CAPE SOUNION, Greece (AP) — When Stelias Zompanakis quit his job at Greece’s central bank to try his luck in boat racing, friends and family begged him to reconsider.

Nine years later, he spends his summers aboard “Ikigai,” a 53-foot yacht he named after the Japanese concept of finding happiness through a life filled with meaning.

Week-long vacations on his yacht around some of the lesser-known Greek islands – Milos, Sifnos, Serifos, Kyfnos and many others – were booked through October.

“The demand is crazy,” said Zompanakis, who recently walked barefoot on the teak deck to adjust the sail and check the dashboards as the boat whizzed past the ancient temple of Poseidon on a cliff top south of Athens.

Tourism around the Mediterranean is booming. Helped a strong US dollar and pent-up demand from Europeans to hit the beach after years of travel restrictions linked to COVID-19 has been a stronger comeback from the pandemic’s downturn than many expected, leading to long queues, canceled flights and lost luggage this summer in many European airports, but not in Greece.

“People after COVID, after two years of frustration, probably put their money away and decided they needed a vacation,” Zompanakis said. “And I think the revenue from their budgets that they’re willing to spend has gone up, and that’s also brought more quality … and that’s helped Greece a lot.”

Greece is on the verge of breaking the annual record for tourism receipts. Portugal is also expected to make a full recovery, while late summer figures suggest Spain, Italy and Cyprus will finish the year shy of pre-pandemic visitor levels.

A boon for Europe’s southern economies, the rebound is also softening the continent’s tilt toward recession brought sharp rise in energy prices, war in Ukraine and enduring disruptions caused by the pandemic.

“For countries like Greece and others like Italy and Spain, they have actually created a lot of resilience over the summer … despite the tsunami that comes from the cost of living crisis and the energy crisis,” Lorenzo Cadogno said. , Chief Economist at LC Macro Advisors and Visiting Professor at the London School of Economics.

Europe’s Mediterranean coast also offers safe and cultural destinations, Cadonho said, but the good news may not last.

Economic growth in 19 countries using the euro according to a new forecast by the International Monetary Fund, it will fall to 0.5% in 2023 from an increase of 3.1% this year.

Greece, Italy, Portugal and Spain have the highest levels of debt in the eurozone relative to the size of their economies and are also facing rising borrowing costs.

Stephen Rooney, a senior economist at Oxford Economics who specializes in tourism, says that countries that depend on tourism will eventually feel their industry hit harder next year cost of living crisis driven by sharp inflation and high electricity bills.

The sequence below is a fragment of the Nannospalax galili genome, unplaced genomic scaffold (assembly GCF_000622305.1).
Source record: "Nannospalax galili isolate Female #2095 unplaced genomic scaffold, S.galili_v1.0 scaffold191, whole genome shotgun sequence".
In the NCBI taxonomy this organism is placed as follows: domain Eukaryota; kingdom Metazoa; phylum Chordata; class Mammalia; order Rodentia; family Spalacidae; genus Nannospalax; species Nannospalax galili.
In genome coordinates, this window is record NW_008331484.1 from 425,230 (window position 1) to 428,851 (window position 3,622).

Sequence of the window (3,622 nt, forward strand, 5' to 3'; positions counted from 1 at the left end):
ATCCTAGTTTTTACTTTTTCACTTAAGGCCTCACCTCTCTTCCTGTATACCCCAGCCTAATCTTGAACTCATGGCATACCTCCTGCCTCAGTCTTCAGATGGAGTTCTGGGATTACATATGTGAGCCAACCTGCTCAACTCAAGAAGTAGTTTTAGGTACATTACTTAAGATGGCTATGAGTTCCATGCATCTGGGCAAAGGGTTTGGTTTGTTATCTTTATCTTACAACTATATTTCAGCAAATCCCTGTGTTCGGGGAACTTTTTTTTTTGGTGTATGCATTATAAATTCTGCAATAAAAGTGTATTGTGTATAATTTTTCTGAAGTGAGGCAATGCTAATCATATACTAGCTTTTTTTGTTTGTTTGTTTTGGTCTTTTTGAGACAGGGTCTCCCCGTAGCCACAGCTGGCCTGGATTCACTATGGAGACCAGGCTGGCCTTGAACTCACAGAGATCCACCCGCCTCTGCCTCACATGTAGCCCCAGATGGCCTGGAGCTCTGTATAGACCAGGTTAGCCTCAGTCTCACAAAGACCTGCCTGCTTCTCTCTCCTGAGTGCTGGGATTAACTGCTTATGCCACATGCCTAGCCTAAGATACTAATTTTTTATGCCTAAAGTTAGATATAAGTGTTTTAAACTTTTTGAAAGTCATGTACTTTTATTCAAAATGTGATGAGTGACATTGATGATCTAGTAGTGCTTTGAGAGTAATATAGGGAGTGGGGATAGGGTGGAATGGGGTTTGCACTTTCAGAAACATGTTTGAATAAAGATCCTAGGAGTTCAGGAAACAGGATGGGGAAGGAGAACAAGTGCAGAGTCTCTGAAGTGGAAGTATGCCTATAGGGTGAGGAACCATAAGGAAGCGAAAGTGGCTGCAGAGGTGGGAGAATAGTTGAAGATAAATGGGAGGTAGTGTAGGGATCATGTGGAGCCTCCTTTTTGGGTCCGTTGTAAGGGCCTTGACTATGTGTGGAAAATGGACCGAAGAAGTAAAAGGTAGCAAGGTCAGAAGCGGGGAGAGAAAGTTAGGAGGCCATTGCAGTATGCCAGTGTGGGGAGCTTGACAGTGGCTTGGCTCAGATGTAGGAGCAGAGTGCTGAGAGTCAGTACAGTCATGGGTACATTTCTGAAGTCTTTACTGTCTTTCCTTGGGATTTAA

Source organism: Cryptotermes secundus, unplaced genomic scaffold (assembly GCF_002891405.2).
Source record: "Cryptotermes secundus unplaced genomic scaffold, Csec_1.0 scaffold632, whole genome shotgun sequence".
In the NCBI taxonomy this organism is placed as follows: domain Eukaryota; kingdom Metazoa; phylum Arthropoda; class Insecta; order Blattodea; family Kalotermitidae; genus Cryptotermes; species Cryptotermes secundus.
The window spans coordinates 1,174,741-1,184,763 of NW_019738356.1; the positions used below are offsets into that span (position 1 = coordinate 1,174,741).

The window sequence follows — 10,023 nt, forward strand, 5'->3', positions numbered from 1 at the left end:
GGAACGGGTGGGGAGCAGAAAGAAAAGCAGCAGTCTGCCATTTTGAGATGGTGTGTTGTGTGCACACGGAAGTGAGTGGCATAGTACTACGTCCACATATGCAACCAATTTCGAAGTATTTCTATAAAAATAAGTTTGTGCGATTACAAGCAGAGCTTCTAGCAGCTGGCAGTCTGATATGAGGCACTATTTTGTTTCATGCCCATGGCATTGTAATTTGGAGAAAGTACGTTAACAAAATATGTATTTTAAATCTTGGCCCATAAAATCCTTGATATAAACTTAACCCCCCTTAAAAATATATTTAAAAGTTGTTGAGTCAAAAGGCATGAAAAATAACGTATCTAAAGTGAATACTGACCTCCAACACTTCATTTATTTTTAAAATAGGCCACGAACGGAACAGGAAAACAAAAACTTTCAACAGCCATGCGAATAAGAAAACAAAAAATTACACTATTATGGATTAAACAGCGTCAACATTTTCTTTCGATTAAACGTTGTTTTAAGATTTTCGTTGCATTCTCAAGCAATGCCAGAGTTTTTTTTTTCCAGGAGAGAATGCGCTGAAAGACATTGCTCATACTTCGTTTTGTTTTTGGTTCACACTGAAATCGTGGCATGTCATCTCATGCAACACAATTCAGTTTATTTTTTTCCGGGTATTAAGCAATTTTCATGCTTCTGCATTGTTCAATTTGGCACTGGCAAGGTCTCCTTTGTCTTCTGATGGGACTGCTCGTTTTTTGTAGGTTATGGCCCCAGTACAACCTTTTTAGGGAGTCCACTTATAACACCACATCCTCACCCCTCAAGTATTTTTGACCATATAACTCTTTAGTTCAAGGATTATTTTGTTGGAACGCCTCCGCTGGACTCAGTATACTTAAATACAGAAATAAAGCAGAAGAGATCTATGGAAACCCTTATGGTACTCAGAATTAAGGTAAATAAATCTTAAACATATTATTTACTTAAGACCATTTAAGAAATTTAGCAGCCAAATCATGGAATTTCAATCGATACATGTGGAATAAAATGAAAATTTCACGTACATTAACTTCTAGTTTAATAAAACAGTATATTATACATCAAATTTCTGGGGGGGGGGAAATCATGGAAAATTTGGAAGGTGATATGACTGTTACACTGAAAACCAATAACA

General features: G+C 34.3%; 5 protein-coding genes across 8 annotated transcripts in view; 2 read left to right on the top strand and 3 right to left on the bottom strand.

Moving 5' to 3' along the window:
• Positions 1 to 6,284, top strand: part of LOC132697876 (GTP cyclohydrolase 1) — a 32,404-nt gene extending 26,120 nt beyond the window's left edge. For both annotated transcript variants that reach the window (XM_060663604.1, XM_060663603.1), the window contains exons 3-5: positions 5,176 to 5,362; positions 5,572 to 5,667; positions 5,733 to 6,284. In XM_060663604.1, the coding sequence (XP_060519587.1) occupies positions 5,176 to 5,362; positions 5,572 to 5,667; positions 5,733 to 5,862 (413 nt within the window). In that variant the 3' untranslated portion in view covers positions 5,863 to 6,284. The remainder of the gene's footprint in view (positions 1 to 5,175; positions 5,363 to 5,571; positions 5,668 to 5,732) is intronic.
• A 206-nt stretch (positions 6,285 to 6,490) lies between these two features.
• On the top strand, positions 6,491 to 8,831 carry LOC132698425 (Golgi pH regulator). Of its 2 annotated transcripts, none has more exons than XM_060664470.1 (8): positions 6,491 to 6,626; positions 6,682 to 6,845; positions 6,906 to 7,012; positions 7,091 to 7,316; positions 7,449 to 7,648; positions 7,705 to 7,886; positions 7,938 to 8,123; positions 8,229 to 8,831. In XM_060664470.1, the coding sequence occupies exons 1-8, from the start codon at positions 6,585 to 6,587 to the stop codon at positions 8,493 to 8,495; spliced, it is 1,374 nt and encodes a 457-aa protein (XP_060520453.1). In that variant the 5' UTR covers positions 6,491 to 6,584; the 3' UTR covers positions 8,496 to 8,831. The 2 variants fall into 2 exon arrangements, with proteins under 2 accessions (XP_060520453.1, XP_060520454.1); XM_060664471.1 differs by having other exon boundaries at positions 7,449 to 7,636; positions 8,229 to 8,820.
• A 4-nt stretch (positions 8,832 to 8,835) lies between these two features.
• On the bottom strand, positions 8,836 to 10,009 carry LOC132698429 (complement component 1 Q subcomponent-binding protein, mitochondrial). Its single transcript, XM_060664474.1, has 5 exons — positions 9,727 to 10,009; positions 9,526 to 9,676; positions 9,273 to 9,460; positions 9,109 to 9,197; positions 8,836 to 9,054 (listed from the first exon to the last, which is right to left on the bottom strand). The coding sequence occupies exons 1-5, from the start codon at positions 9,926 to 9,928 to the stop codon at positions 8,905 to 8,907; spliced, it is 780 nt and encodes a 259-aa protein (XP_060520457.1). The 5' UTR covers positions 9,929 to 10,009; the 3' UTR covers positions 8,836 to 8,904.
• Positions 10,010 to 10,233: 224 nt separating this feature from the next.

“There is an expectation that these issues will start to bite as we move into the last quarter of this year and into 2023,” he said. “We don’t expect the travel recovery to stop in 2023, but we do expect it to slow somewhat in 2023 in line with the overall economic downturn before picking up again in 2024.”

In Athens’ historic Plaka district, tourists still crowded the narrow streets in mild late October, flocking to ice cream vendors and stopping to browse shops selling leather bags, jewelry, hats and souvenirs.

At Loom Carpets, co-owner Vagan Apikian folded and folded carpets and laid out shoulder bags for customers, pleased that demand remained strong into the fall.

“Business has been very good: we had many more visitors than in 2019, which was a record year. This year was even better,” he said.

As the days get shorter, and economic forecasts of the European Union are deterioratingGreece and other southern member states have renewed national efforts to create year-round holiday destinations, hoping that hiking trails, rock climbing and visits to historic churches can cushion the winter drop in arrivals.

But year-round tourism also exposes weaknesses in governments’ ability to plan and coordinate action, said Panagiotis Karkatsoulis, a senior policy analyst at the Athens Institute for Regulatory Studies, who has advised governments in southern Europe and the Middle East on policy reforms.

“It doesn’t make much sense to advertise a route to a historic monastery that closes at 3 p.m., or to try to take elderly people to a destination with bad roads and no access to a hospital… tourism exposes all the weaknesses of the administration,” he said.

This winter’s windfall, he argued, would need to continue to be funded state aid to enterprises and households in a difficult situation rather than going for long-term improvements.

“Anything like tourism that creates wealth is undeniably positive,” he said. “But how that money is spent is another conversation.”

AP reporters Theodora Tongas and Lefteris Pitarakis in Athens, Barry Hutton in Lisbon, Portugal; Raquel Redonda in Madrid; Menelaus Hadjicostis in Nicosia, Cyprus; and Colin Barry in Milan contributed.